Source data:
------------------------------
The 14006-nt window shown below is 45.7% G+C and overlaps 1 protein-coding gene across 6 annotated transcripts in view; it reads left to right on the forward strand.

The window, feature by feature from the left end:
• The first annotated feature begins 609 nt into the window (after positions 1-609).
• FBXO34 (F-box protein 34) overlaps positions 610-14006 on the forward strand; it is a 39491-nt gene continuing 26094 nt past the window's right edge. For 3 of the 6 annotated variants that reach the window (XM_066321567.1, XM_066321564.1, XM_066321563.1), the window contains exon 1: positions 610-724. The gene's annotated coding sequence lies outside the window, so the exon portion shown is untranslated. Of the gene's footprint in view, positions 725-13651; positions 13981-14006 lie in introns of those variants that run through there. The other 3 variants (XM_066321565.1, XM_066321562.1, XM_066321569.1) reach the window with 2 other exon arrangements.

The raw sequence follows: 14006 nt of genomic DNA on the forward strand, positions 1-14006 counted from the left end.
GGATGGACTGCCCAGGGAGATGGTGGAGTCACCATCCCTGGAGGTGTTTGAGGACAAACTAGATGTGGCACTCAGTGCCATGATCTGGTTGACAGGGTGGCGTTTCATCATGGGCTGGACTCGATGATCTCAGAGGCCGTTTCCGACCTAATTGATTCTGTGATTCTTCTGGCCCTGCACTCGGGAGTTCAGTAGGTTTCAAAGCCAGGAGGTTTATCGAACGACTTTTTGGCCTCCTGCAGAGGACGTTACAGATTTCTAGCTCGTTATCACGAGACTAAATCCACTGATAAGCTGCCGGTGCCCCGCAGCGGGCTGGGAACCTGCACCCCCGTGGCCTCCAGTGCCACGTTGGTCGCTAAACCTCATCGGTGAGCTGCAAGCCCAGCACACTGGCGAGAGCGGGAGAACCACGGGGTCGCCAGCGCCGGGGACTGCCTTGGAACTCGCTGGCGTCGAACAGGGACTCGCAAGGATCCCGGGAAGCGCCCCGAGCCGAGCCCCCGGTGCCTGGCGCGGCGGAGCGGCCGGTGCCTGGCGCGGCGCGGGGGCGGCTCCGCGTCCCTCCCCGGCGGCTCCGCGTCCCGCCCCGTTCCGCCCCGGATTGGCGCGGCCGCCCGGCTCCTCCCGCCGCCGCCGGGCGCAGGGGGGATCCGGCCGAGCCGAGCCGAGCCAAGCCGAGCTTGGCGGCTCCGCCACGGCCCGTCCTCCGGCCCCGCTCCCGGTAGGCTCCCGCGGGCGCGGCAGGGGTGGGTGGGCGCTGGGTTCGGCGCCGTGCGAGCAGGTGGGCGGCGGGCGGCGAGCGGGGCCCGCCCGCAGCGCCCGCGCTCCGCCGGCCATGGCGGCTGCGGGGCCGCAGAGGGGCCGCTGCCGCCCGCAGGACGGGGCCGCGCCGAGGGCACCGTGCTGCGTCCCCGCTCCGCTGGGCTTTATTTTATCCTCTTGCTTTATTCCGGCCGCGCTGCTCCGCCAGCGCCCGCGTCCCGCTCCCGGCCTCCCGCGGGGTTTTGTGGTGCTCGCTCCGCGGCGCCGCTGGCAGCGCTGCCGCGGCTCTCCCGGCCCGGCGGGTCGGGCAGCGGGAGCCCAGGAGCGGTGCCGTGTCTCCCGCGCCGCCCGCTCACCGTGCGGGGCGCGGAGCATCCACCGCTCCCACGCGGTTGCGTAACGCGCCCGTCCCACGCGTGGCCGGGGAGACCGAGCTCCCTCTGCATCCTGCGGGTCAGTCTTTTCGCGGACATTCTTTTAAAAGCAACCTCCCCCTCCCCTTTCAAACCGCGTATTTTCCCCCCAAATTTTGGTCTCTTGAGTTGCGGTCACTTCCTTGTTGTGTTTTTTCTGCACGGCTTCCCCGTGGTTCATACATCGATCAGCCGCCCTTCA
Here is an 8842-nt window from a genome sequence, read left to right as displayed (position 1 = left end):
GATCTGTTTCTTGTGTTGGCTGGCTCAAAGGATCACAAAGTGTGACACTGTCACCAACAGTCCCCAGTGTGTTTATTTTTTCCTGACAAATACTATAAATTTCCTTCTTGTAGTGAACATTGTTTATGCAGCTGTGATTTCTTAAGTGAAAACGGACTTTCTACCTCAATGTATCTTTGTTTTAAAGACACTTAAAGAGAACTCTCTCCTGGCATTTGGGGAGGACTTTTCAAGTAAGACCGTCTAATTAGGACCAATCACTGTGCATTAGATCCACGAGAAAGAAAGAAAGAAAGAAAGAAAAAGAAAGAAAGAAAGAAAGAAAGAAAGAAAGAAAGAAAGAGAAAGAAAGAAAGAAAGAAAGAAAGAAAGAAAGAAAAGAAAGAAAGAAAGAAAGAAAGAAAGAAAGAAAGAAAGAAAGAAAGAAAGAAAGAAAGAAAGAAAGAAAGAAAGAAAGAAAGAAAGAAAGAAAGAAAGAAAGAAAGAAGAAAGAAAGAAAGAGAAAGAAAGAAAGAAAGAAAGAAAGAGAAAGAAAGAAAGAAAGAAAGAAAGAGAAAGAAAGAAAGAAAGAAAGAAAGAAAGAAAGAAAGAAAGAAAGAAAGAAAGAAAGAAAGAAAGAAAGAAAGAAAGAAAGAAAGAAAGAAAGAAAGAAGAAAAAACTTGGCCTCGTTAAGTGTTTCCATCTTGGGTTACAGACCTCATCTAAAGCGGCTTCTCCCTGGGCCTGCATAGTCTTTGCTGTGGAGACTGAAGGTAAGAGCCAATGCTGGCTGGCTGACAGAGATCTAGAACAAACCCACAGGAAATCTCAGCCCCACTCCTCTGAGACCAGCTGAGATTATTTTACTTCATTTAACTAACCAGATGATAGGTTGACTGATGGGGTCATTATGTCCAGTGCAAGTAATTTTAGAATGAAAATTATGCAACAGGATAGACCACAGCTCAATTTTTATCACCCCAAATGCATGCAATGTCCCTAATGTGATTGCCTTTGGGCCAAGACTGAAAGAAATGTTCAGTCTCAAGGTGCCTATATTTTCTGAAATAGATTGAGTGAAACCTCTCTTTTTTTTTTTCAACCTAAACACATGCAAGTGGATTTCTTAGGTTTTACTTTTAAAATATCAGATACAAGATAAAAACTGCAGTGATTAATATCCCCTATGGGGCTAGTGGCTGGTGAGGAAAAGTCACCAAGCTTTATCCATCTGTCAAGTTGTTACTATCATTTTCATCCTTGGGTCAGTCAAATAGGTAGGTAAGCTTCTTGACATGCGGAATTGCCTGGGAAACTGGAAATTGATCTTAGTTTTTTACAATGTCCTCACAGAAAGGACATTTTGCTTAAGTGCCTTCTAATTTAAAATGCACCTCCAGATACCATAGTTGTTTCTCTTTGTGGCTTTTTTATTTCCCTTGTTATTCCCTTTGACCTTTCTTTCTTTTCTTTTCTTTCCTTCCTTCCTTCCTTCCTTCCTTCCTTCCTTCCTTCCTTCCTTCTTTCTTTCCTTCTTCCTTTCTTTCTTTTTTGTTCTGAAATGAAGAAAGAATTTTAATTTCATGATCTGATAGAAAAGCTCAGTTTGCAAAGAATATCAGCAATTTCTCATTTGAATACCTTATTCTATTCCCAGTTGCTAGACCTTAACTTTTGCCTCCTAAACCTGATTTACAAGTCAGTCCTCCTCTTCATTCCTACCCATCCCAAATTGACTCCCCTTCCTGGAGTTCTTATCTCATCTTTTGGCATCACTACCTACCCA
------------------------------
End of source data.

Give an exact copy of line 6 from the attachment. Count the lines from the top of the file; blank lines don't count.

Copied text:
GGATGGACTGCCCAGGGAGATGGTGGAGTCACCATCCCTGGAGGTGTTTGAGGACAAACTAGATGTGGCACTCAGTGCCATGATCTGGTTGACAGGGTGGCGTTTCATCATGGGCTGGACTCGATGATCTCAGAGGCCGTTTCCGACCTAATTGATTCTGTGATTCTTCTGGCCCTGCACTCGGGAGTTCAGTAGGTTTCAAAGCCAGGAGGTTTATCGAACGACTTTTTGGCCTCCTGCAGAGGACGTTACAGATTTCTAGCTCGTTATCACGAGACTAAATCCACTGATAAGCTGCCGGTGCCCCGCAGCGGGCTGGGAACCTGCACCCCCGTGGCCTCCAGTGCCACGTTGGTCGCTAAACCTCATCGGTGAGCTGCAAGCCCAGCACACTGGCGAGAGCGGGAGAACCACGGGGTCGCCAGCGCCGGGGACTGCCTTGGAACTCGCTGGCGTCGAACAGGGACTCGCAAGGATCCCGGGAAGCGCCCCGAGCCGAGCCCCCGGTGCCTGGCGCGGCGGAGCGGCCGGTGCCTGGCGCGGCGCGGGGGCGGCTCCGCGTCCCTCCCCGGCGGCTCCGCGTCCCGCCCCGTTCCGCCCCGGATTGGCGCGGCCGCCCGGCTCCTCCCGCCGCCGCCGGGCGCAGGGGGGATCCGGCCGAGCCGAGCCGAGCCAAGCCGAGCTTGGCGGCTCCGCCACGGCCCGTCCTCCGGCCCCGCTCCCGGTAGGCTCCCGCGGGCGCGGCAGGGGTGGGTGGGCGCTGGGTTCGGCGCCGTGCGAGCAGGTGGGCGGCGGGCGGCGAGCGGGGCCCGCCCGCAGCGCCCGCGCTCCGCCGGCCATGGCGGCTGCGGGGCCGCAGAGGGGCCGCTGCCGCCCGCAGGACGGGGCCGCGCCGAGGGCACCGTGCTGCGTCCCCGCTCCGCTGGGCTTTATTTTATCCTCTTGCTTTATTCCGGCCGCGCTGCTCCGCCAGCGCCCGCGTCCCGCTCCCGGCCTCCCGCGGGGTTTTGTGGTGCTCGCTCCGCGGCGCCGCTGGCAGCGCTGCCGCGGCTCTCCCGGCCCGGCGGGTCGGGCAGCGGGAGCCCAGGAGCGGTGCCGTGTCTCCCGCGCCGCCCGCTCACCGTGCGGGGCGCGGAGCATCCACCGCTCCCACGCGGTTGCGTAACGCGCCCGTCCCACGCGTGGCCGGGGAGACCGAGCTCCCTCTGCATCCTGCGGGTCAGTCTTTTCGCGGACATTCTTTTAAAAGCAACCTCCCCCTCCCCTTTCAAACCGCGTATTTTCCCCCCAAATTTTGGTCTCTTGAGTTGCGGTCACTTCCTTGTTGTGTTTTTTCTGCACGGCTTCCCCGTGGTTCATACATCGATCAGCCGCCCTTCA